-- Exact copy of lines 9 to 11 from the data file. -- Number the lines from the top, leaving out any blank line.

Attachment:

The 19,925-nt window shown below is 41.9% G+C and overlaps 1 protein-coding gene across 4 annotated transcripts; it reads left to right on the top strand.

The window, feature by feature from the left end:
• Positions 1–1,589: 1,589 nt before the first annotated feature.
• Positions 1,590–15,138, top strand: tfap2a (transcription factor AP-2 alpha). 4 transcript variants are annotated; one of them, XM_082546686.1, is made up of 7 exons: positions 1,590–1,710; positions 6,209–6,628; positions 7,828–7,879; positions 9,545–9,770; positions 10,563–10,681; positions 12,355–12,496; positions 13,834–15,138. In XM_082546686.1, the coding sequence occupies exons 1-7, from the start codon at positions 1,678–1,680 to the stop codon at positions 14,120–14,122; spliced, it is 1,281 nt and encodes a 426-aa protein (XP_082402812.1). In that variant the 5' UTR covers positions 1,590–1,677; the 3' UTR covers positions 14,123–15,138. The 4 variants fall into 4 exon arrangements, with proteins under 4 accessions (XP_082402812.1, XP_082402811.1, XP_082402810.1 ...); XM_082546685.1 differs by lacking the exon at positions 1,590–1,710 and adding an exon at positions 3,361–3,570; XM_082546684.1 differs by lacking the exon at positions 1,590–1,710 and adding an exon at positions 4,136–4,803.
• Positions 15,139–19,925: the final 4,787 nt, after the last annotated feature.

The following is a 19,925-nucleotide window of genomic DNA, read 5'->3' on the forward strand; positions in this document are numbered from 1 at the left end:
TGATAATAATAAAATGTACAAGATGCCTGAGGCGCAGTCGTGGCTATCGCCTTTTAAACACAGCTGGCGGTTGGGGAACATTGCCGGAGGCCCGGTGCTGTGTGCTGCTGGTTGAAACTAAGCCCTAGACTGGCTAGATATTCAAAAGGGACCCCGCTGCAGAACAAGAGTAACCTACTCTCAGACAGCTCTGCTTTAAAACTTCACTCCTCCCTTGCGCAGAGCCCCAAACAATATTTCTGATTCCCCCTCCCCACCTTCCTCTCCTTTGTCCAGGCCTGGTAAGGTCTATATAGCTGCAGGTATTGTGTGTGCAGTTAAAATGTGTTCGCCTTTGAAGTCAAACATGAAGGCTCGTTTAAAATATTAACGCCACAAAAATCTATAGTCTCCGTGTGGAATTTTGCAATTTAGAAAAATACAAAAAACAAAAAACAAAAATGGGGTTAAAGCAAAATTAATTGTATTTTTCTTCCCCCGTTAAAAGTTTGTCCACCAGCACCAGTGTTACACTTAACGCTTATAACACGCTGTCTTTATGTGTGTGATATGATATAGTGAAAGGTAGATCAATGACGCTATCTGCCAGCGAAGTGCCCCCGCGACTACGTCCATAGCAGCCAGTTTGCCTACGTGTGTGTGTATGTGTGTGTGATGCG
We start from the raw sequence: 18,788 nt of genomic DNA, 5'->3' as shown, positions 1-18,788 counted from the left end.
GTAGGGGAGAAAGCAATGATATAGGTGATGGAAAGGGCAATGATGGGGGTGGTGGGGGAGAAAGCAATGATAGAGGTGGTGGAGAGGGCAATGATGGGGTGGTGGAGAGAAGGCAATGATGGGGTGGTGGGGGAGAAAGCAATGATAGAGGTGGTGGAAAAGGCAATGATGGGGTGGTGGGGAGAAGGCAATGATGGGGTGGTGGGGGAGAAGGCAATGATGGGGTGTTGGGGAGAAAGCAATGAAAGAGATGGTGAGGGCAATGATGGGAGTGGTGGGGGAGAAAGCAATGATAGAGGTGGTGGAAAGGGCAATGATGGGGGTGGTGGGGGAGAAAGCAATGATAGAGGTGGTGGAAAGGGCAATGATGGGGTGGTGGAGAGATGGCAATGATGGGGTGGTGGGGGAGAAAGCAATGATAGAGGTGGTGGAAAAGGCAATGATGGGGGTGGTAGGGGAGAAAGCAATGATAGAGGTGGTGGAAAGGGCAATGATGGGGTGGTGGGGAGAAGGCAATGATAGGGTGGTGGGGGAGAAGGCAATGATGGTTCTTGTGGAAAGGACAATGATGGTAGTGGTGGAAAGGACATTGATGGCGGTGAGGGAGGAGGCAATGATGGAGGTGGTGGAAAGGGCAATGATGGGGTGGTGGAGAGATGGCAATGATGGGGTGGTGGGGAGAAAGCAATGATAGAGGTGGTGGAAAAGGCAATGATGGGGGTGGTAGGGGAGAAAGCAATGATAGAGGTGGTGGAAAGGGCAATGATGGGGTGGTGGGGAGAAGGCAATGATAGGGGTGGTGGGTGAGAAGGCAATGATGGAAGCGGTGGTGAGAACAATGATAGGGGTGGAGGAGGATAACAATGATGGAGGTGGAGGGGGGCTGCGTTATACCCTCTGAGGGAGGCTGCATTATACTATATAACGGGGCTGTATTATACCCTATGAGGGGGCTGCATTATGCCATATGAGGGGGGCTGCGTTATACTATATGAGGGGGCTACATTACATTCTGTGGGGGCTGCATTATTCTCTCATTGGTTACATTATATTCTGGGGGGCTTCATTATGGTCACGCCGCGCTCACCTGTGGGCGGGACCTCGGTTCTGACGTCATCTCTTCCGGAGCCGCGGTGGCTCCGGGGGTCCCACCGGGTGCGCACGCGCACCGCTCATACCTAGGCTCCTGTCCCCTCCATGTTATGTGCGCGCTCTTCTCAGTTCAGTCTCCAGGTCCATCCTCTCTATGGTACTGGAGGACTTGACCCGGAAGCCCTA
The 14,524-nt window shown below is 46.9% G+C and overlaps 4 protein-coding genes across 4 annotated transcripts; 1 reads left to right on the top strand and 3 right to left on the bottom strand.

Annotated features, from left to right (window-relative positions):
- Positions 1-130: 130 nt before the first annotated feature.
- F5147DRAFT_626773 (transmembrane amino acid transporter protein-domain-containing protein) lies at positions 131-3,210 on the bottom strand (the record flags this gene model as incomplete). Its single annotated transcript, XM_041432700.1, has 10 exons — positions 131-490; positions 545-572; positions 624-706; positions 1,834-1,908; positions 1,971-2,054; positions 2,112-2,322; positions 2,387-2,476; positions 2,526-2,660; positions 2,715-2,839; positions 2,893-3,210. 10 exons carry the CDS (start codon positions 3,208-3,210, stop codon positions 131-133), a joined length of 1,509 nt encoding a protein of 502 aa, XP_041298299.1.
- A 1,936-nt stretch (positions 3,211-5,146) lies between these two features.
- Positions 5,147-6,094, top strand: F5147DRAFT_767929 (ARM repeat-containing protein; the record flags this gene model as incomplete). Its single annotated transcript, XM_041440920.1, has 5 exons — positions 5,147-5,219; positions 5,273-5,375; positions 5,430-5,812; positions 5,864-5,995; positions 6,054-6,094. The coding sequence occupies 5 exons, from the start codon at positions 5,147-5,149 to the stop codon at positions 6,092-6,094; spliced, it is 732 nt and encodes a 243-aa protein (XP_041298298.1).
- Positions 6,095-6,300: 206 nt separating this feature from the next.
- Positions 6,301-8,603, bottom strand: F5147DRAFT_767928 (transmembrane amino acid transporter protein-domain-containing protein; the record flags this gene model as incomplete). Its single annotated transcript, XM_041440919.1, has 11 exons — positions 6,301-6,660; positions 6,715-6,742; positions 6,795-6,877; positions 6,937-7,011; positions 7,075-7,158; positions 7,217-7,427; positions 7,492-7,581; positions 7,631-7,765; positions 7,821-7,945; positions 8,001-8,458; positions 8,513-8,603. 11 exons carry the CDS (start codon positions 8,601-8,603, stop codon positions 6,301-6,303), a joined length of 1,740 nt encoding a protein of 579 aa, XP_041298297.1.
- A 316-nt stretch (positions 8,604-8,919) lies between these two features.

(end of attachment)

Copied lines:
GTAGGGGAGAAAGCAATGATATAGGTGATGGAAAGGGCAATGATGGGGGTGGTGGGGGAGAAAGCAATGATAGAGGTGGTGGAGAGGGCAATGATGGGGTGGTGGAGAGAAGGCAATGATGGGGTGGTGGGGGAGAAAGCAATGATAGAGGTGGTGGAAAAGGCAATGATGGGGTGGTGGGGAGAAGGCAATGATGGGGTGGTGGGGGAGAAGGCAATGATGGGGTGTTGGGGAGAAAGCAATGAAAGAGATGGTGAGGGCAATGATGGGAGTGGTGGGGGAGAAAGCAATGATAGAGGTGGTGGAAAGGGCAATGATGGGGGTGGTGGGGGAGAAAGCAATGATAGAGGTGGTGGAAAGGGCAATGATGGGGTGGTGGAGAGATGGCAATGATGGGGTGGTGGGGGAGAAAGCAATGATAGAGGTGGTGGAAAAGGCAATGATGGGGGTGGTAGGGGAGAAAGCAATGATAGAGGTGGTGGAAAGGGCAATGATGGGGTGGTGGGGAGAAGGCAATGATAGGGTGGTGGGGGAGAAGGCAATGATGGTTCTTGTGGAAAGGACAATGATGGTAGTGGTGGAAAGGACATTGATGGCGGTGAGGGAGGAGGCAATGATGGAGGTGGTGGAAAGGGCAATGATGGGGTGGTGGAGAGATGGCAATGATGGGGTGGTGGGGAGAAAGCAATGATAGAGGTGGTGGAAAAGGCAATGATGGGGGTGGTAGGGGAGAAAGCAATGATAGAGGTGGTGGAAAGGGCAATGATGGGGTGGTGGGGAGAAGGCAATGATAGGGGTGGTGGGTGAGAAGGCAATGATGGAAGCGGTGGTGAGAACAATGATAGGGGTGGAGGAGGATAACAATGATGGAGGTGGAGGGGGGCTGCGTTATACCCTCTGAGGGAGGCTGCATTATACTATATAACGGGGCTGTATTATACCCTATGAGGGGGCTGCATTATGCCATATGAGGGGGGCTGCGTTATACTATATGAGGGGGCTACATTACATTCTGTGGGGGCTGCATTATTCTCTCATTGGTTACATTATATTCTGGGGGGCTTCATTATGGTCACGCCGCGCTCACCTGTGGGCGGGACCTCGGTTCTGACGTCATCTCTTCCGGAGCCGCGGTGGCTCCGGGGGTCCCACCGGGTGCGCACGCGCACCGCTCATACCTAGGCTCCTGTCCCCTCCATGTTATGTGCGCGCTCTTCTCAGTTCAGTCTCCAGGTCCATCCTCTCTATGGTACTGGAGGACTTGACCCGGAAGCCCTA
The 14,524-nt window shown below is 46.9% G+C and overlaps 4 protein-coding genes across 4 annotated transcripts; 1 reads left to right on the top strand and 3 right to left on the bottom strand.

Annotated features, from left to right (window-relative positions):